My whole life, I’ve had an appreciation for the aesthetic of the used. Before I could even speak properly, there was a space in the garage for my “yunk collection;” a pile of spark plugs, rusty washers, old batteries, and other metal odds-and-ends I’d found on the ground and carried home in my pockets. By the time I was in elementary school, I’d begun assembling the junk parts to form little “robots” and people and animal sculptures. Throughout middle school and high school, the sculptures grew into full busts, functional lamps and wall installations.
In college, I pursued a degree in photography, and after a few years, began to re-create photographs I’d taken by sketching them out and burning them onto wooden pallets, discarded doors, and old table tops with either a blowtorch, or a magnifying glass and the sun. There wasn’t really a word for the process, so I called it “torchraiture.” Over the next decade, I traveled around the world, doing blowtorch and flamethrower murals in the U.S. and India, selling magnifying-glass-on-driftwood artwork in Costa Rica and New Orleans, and exhibiting anywhere and everywhere along the way, all the while developing new processes that fit my aesthetic--rusting ferrous metals, tarnishing non-ferrous ones, dribbling red wine onto watercolor paper, and scratching the surfaces of doors and tables with screwdrivers, forks, ice picks, and crowbars. My 2-dimensional work led to 3-dimensional work and I began creating sculptures that blended my appreciation for the “used” with a real-life cartoony aesthetic.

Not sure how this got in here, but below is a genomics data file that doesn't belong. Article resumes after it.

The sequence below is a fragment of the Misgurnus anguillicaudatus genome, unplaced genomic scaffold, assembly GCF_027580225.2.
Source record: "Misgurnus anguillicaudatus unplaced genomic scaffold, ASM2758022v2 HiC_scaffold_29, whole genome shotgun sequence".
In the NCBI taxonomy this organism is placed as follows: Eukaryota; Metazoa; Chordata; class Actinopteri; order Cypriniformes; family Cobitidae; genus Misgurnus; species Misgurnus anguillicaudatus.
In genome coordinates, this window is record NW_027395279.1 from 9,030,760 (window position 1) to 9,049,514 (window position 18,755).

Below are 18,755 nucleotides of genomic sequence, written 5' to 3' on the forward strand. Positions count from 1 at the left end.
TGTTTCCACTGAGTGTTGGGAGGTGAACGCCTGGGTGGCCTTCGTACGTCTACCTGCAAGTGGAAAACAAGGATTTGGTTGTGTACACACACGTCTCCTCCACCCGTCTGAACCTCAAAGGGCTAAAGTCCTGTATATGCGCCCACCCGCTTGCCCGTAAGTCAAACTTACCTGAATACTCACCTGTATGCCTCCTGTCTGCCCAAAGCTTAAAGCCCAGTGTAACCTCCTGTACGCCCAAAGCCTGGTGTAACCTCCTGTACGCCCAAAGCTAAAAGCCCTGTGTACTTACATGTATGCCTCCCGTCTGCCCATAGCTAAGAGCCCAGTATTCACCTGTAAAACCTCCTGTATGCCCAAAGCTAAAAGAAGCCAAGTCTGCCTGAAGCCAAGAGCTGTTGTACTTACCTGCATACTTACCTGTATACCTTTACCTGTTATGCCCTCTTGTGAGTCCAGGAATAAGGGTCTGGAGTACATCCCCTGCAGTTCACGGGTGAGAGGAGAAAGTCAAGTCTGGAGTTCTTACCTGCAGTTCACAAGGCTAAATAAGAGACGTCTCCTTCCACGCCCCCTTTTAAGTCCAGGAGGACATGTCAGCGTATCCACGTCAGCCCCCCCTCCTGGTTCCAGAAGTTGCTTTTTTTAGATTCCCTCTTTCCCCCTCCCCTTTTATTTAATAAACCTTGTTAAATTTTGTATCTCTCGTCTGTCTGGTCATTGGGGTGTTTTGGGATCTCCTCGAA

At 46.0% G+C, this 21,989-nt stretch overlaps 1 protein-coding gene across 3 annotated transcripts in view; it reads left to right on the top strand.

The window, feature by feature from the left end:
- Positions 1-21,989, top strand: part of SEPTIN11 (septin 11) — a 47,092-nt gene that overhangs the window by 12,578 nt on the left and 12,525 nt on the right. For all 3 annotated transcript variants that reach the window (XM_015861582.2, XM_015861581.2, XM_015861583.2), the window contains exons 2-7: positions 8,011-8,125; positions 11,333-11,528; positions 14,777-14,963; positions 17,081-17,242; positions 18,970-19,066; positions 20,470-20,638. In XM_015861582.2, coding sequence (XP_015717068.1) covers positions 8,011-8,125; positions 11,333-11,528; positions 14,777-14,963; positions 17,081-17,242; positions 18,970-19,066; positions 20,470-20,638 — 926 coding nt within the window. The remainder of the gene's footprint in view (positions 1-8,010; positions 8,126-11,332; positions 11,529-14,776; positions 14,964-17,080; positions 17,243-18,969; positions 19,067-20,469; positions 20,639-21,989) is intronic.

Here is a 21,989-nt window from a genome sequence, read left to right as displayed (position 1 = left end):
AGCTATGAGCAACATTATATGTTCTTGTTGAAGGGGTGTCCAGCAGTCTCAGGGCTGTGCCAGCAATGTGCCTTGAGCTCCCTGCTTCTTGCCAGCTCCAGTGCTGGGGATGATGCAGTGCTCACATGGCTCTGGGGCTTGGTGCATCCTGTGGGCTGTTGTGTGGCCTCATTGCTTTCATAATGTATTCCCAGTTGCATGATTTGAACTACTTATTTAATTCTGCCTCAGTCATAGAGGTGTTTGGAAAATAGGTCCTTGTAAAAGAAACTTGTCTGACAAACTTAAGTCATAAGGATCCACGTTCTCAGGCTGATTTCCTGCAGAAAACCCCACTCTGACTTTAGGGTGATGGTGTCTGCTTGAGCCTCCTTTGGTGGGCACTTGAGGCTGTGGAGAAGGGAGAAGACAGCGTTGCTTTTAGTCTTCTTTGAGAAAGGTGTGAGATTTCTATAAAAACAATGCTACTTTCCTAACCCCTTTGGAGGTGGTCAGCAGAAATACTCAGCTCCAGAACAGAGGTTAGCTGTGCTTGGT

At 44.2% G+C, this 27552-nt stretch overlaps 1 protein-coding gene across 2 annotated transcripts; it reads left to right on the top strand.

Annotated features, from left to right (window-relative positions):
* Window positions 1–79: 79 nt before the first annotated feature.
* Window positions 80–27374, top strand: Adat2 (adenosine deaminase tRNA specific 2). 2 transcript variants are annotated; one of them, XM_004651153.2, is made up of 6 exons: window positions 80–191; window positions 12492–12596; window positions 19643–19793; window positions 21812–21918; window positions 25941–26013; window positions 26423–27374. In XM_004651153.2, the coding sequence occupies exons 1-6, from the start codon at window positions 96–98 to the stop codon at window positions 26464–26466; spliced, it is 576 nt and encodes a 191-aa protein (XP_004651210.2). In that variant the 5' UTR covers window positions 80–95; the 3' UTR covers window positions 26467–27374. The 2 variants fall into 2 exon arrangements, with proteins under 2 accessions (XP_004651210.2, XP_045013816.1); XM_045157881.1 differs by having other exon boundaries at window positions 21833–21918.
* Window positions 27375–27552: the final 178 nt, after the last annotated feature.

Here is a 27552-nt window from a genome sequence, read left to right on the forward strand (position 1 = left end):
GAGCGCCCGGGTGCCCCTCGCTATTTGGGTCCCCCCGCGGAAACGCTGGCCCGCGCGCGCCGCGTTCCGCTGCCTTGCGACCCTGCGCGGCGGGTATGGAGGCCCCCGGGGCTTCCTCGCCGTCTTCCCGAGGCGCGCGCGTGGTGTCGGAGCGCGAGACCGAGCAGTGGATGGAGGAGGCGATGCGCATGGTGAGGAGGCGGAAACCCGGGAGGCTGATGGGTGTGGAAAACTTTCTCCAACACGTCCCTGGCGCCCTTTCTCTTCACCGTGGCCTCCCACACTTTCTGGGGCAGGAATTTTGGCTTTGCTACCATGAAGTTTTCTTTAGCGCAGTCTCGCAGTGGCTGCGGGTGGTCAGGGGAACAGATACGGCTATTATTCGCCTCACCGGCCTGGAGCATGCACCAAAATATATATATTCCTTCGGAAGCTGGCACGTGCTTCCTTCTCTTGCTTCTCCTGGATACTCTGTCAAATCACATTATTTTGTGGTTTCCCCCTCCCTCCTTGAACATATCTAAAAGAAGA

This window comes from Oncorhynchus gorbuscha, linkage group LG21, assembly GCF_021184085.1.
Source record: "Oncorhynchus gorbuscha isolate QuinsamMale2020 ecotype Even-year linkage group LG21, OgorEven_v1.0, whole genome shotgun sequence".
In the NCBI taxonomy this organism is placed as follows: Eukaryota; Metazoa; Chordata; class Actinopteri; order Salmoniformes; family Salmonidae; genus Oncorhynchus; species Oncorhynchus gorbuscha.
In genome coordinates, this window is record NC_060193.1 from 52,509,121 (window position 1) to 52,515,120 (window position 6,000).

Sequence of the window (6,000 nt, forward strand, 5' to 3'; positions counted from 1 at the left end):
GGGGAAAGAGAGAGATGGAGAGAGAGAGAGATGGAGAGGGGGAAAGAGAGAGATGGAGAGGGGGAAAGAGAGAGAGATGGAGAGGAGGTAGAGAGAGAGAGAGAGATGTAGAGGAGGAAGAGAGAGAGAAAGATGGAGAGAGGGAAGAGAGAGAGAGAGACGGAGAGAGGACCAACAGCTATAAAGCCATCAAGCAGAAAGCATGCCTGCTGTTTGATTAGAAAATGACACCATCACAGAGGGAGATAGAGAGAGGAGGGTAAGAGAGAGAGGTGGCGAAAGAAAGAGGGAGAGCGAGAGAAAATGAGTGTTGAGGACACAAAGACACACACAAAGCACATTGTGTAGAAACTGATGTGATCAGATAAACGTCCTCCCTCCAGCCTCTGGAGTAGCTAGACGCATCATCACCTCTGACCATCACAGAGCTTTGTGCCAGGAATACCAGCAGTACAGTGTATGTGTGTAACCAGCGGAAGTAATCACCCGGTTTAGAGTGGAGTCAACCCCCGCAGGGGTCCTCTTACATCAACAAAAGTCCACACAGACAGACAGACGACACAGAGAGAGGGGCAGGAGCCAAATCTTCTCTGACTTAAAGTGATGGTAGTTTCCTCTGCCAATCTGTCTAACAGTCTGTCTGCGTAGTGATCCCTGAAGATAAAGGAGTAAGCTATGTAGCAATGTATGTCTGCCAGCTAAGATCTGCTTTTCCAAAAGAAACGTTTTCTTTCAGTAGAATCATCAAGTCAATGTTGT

Following my appreciation for both fire and spectacle, I began pursuing a stunt career, which I blended with my art career in a project called the “Fire Angel,” where I lit my body on fire and scorched a human image into a panel of wood. My stunt career eventually parlayed into an acting career; I currently live in New Orleans, creating reclaimed-material sculptures, burning and rusting images into locally-sourced materials between film projects.